According to research, we now spend an average of nearly 3 hours a day staring at our smartphone or tablet.
The term “Tech Neck” applies to people who repeatedly and continuously look down on their smartphones or tablets, causing their neck to stretch and bend. This habit can not only cause skin to wrinkle and neck muscles to hurt but can also degrade body posture and change the spine over time.
When we text, type or scroll through Facebook, we’re typically tilting our heads downwards at a 45 degree angle which can put up to 60 pounds of pressure on the spine vs around 10 pounds when our heads are upright.
This 45 degree downward posture can also mean you’re repeatedly squashing the skin into folds and keeping your muscles in a loosened, untoned state.
As we age, the strength and elasticity of our skin gradually decreases. There are two types of aging that can affect your skin: intrinsic (internal), which is primarily genetic, and extrinsic (external), which is caused by environmental factors such as sun exposure and smoking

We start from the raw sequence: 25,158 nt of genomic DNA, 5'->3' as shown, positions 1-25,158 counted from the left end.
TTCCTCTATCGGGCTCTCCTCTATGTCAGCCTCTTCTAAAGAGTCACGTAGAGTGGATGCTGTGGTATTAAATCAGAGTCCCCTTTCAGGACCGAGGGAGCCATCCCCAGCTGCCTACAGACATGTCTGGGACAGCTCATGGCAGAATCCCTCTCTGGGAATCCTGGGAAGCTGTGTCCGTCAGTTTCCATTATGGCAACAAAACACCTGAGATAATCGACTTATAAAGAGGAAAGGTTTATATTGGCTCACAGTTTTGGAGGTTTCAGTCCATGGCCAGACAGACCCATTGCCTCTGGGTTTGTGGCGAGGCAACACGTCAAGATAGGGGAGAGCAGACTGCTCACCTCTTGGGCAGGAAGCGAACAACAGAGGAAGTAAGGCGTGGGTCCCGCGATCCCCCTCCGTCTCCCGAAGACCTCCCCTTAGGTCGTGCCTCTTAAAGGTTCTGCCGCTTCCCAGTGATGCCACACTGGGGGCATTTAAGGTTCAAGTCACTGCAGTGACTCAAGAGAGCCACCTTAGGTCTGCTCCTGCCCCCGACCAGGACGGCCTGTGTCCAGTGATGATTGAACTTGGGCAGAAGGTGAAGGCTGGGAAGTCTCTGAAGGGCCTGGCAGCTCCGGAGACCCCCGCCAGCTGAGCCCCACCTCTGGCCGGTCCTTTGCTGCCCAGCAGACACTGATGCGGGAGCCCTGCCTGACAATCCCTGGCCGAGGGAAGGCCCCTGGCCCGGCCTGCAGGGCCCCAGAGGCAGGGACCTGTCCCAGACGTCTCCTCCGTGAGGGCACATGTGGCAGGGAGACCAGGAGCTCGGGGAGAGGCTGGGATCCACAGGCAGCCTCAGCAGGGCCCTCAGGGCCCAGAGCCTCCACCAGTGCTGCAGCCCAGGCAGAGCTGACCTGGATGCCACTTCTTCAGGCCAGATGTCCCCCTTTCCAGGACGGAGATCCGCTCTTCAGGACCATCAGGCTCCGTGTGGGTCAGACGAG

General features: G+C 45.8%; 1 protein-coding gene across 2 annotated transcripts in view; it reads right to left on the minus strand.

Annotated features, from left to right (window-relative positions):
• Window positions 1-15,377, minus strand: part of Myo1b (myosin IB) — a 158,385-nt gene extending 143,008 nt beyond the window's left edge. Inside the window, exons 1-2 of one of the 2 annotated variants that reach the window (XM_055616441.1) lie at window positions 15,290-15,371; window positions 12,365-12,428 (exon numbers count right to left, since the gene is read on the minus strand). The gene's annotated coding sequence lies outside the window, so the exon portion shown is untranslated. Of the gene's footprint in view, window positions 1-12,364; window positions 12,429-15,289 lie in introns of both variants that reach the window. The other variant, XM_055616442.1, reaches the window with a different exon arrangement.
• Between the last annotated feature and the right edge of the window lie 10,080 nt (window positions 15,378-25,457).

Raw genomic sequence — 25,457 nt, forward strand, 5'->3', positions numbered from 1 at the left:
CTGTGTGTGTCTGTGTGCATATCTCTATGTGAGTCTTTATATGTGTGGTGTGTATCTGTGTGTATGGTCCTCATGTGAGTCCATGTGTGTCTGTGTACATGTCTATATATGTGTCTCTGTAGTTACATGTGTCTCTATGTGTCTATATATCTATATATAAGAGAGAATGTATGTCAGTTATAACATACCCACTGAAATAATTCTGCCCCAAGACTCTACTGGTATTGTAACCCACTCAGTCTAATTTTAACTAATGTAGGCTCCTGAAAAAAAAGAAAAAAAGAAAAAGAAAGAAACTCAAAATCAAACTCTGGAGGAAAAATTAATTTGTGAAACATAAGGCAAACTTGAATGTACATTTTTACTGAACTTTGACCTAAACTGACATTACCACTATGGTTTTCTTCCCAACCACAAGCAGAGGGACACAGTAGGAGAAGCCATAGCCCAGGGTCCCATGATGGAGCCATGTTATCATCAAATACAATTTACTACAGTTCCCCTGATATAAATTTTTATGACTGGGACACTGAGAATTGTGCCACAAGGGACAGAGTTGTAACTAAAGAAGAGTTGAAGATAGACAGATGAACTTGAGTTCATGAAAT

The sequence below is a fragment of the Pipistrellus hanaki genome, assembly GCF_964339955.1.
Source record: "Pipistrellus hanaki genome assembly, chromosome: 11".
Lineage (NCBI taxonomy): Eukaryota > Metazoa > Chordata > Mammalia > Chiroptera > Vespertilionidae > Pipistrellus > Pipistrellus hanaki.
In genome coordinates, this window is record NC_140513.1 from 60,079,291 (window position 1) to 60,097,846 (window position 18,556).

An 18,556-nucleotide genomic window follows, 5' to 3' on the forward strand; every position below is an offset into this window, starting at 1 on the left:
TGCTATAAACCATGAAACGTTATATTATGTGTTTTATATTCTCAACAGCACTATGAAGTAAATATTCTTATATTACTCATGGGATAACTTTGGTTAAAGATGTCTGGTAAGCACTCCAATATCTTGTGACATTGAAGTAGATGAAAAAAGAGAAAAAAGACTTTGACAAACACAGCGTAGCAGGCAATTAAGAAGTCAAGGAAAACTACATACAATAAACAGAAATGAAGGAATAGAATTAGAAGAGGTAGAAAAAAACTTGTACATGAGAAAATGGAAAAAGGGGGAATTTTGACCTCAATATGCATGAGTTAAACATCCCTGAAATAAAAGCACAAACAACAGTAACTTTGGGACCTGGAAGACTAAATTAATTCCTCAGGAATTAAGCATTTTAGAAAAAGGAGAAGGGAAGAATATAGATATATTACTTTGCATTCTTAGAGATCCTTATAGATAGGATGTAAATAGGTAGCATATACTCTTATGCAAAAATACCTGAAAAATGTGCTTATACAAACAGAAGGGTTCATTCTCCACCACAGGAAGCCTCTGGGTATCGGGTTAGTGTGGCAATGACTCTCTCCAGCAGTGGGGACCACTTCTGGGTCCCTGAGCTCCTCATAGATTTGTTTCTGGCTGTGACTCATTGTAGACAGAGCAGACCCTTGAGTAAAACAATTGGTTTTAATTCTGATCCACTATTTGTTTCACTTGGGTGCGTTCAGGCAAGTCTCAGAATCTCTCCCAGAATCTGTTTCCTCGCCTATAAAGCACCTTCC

The starting point for any condition is prevention. So try to minimise the amount of time looking down at your mobile device, or better still take a break from it. Use sunscreen and keep your skin (and yourself) well hydrated.
Beyond prevention, there are a range of treatments which can also help:
1. Topical skincare such as iS Clinical Firming complex stimulates collagen growth and hydrates, smoothes and tightens the face and neck. Combine with high quality sun protection such as Extreme Protect SPF 30 Sunscreen.
2. Radiofrequency treatments with advanced EndyMed™3DEEP® technology stimulate collagen for tightening and plumping slack skin around the neck and jaw.
3. Muscle relaxing injections (“BOTOX®”) can be used on the platysmal muscle (or neck bands), which can give the neck a ropey look.
4. Fractional Skin Resurfacing for superficial skin texture changes
To book your consultation with our surgeon and medical director Miss Sherina Balaratnam please contact our team on 01494 670990 or firstname.lastname@example.org